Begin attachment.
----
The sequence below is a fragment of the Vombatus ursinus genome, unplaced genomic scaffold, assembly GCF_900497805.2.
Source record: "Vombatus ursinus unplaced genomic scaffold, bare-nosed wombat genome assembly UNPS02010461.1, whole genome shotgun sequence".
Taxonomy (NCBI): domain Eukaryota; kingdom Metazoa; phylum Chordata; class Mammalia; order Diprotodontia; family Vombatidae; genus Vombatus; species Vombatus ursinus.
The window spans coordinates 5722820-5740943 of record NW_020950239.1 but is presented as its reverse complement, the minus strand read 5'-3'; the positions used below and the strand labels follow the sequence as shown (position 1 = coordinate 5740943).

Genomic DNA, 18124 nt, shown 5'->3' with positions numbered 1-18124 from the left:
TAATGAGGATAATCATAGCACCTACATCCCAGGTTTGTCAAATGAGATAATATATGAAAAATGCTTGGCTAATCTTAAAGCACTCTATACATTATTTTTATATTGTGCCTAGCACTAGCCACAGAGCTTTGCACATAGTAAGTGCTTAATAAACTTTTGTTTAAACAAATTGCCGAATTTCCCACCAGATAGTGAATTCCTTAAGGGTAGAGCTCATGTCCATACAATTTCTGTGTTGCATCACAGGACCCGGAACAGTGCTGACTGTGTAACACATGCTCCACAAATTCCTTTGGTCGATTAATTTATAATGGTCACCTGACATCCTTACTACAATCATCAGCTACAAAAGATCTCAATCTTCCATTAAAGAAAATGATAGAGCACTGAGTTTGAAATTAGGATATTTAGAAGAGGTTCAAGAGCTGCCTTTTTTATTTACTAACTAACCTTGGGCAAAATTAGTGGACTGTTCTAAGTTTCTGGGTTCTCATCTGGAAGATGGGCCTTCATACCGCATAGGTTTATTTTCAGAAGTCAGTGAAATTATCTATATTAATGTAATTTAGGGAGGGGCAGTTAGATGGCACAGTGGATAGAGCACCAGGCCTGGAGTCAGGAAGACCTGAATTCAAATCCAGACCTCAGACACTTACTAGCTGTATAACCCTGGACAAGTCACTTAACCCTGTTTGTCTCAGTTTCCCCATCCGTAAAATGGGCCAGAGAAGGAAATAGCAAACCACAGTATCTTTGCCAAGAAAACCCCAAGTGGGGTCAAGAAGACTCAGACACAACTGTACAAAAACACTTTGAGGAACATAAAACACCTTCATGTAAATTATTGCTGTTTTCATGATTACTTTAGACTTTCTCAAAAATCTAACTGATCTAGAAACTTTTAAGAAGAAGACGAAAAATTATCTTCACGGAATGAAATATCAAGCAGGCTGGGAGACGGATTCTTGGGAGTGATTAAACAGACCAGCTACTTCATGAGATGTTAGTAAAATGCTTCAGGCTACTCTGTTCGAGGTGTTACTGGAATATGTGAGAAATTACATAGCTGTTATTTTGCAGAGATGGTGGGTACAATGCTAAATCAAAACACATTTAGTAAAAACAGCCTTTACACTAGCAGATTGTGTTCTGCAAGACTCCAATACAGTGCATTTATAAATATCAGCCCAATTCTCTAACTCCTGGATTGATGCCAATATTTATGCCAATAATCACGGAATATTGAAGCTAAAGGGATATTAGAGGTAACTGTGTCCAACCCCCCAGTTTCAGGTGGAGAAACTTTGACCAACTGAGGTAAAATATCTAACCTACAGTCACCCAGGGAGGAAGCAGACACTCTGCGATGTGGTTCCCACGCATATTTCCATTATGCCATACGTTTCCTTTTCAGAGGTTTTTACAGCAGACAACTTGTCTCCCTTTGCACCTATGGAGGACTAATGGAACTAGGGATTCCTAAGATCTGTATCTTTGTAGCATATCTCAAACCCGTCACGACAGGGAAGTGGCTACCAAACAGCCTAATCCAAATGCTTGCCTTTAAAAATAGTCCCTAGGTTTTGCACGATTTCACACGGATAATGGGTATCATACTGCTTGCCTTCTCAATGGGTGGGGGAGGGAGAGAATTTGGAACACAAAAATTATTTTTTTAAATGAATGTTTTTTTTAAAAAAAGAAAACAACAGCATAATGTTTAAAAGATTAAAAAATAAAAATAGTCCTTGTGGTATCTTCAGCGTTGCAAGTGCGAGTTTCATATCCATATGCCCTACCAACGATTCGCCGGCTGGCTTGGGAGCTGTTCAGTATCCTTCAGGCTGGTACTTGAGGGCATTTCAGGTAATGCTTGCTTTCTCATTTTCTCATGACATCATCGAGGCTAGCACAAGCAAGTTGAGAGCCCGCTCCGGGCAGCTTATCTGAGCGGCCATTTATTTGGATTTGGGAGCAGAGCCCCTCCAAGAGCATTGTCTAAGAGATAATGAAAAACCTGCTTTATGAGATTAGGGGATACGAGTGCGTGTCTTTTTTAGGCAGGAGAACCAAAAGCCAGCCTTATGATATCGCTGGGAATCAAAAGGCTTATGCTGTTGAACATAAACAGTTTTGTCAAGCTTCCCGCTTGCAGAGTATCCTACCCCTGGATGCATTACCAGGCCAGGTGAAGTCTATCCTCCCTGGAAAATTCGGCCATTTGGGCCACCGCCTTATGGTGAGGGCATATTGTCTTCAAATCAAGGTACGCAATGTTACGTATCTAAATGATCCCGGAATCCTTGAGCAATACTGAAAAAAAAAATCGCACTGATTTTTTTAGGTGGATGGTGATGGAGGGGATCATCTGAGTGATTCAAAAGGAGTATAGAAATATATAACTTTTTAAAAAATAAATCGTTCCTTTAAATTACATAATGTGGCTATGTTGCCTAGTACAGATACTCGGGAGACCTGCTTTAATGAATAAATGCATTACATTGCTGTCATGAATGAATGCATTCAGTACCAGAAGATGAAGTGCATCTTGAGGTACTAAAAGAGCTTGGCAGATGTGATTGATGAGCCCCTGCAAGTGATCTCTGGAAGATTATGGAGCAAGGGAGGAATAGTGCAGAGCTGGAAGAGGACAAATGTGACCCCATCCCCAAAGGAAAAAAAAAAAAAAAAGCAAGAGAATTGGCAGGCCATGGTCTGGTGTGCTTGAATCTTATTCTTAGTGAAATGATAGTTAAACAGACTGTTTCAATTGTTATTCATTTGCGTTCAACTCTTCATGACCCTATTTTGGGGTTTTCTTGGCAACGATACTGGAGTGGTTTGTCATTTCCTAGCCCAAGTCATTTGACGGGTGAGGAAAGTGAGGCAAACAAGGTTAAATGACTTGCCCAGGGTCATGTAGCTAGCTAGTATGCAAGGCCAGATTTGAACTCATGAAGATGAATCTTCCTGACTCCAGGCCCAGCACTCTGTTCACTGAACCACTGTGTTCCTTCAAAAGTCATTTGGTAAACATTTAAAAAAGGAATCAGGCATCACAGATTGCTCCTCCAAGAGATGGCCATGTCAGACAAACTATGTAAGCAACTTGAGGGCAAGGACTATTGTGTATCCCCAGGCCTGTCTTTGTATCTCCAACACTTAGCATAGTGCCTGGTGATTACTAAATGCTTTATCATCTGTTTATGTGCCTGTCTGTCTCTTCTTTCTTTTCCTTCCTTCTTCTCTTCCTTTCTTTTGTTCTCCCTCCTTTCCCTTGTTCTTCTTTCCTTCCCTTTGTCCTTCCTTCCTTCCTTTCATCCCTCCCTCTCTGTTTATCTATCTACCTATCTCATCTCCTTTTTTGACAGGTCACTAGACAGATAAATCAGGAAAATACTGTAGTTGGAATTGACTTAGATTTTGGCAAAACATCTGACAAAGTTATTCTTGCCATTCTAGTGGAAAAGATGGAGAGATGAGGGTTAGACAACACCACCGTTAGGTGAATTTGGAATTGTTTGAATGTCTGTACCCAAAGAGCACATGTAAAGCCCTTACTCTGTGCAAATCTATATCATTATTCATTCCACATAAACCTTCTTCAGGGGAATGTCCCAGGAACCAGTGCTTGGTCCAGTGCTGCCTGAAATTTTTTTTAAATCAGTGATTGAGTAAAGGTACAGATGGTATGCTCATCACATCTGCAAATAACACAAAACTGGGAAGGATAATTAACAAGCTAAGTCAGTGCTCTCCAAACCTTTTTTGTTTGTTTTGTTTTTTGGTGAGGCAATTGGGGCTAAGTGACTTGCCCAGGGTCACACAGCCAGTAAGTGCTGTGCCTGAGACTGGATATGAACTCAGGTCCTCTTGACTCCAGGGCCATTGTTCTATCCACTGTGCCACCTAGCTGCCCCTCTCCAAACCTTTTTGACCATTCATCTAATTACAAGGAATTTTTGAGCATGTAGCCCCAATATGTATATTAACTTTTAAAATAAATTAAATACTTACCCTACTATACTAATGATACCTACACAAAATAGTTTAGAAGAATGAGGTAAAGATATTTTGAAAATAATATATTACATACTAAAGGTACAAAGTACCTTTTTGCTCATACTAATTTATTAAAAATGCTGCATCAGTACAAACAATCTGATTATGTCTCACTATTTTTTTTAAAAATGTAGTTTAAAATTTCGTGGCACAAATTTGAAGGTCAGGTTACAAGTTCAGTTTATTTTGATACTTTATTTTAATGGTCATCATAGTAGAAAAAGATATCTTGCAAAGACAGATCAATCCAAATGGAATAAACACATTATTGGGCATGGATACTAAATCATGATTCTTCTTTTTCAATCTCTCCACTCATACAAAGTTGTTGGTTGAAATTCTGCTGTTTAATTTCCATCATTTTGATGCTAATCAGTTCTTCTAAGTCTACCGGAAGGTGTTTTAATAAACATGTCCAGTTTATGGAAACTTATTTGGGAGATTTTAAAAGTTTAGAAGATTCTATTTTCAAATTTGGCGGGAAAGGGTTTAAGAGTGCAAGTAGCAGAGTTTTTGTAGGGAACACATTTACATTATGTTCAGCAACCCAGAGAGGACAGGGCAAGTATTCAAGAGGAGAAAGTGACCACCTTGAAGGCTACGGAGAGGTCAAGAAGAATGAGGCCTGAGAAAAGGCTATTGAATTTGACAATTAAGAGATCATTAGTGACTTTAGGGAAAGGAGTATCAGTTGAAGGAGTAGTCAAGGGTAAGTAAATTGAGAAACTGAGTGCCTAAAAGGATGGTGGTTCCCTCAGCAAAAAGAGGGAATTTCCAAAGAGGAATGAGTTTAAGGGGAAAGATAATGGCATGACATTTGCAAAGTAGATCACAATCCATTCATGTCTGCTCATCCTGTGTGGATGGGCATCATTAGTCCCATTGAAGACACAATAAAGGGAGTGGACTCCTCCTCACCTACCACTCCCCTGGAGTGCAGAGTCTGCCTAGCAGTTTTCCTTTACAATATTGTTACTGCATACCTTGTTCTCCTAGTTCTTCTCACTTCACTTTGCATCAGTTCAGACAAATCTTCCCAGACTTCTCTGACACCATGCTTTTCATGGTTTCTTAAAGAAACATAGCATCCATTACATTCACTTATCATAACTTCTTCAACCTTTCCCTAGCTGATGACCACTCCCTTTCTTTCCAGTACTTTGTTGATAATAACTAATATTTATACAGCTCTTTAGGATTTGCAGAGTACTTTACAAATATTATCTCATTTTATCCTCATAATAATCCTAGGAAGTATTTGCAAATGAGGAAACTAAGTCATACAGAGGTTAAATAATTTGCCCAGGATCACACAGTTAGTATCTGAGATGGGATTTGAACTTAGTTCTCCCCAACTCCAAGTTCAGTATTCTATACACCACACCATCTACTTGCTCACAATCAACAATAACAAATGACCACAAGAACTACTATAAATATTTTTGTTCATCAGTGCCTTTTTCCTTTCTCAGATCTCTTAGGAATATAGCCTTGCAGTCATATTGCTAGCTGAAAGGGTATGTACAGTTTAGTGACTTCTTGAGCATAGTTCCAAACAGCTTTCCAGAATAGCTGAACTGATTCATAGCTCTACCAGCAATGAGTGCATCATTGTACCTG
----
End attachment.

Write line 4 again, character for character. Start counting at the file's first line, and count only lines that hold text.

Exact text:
The window spans coordinates 5722820-5740943 of record NW_020950239.1 but is presented as its reverse complement, the minus strand read 5'-3'; the positions used below and the strand labels follow the sequence as shown (position 1 = coordinate 5740943).